Letters Assisted dying debate

Try another approach, BMJ

BMJ 2011; 342 doi: https://doi.org/10.1136/bmj.d451 (Published 25 January 2011) Cite this as: BMJ 2011;342:d451
  1. Trisha Greenhalgh, professor of primary health care1
  1. 1Queen Mary University of London, London, UK
  1. p.greenhalgh{at}qmul.ac.uk

Delamothe’s observations article offers evidence from trials and surveys in favour of his preferred policy solution: that doctors should be allowed to become involved in assisted dying.1 I, too, sympathise with such a policy, but I take issue with both him and Godlee, who seem to consider that this controversial policy change is justified exclusively by “rational” research evidence.2 Are these the same BMJ editors who had the insight to publish a paper on the dangers of the unchecked march of rationalism in a previous Christmas issue?3

As a family doctor, I support professional assistance with dying in carefully defined and monitored circumstances because I believe that such actions are morally justified, humane, and resonant with the personal values and professional codes of conduct which define my identity.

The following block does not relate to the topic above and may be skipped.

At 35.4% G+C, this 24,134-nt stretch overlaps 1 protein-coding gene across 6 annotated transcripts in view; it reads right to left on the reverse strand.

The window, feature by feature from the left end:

Good policy making should not be equated with the “evidence pipeline”: it entails the rhetorical deliberation over what is right and reasonable.4 In policy issues with “high issue polarisation”—that is, fundamental differences in values between stakeholders—research evidence tends to be used selectively and instrumentally to back up particular value based positions.5 If the BMJ wants to do something original in 2011, it should make a new year’s resolution not to try to answer questions about values by reaching for its traditional comfort blanket of epidemiological evidence. Scholarly articles on religious and moral philosophy as applied to the assisted dying question would be most welcome.


Cite this as: BMJ 2011;342:d451


  • Competing interests: None declared.


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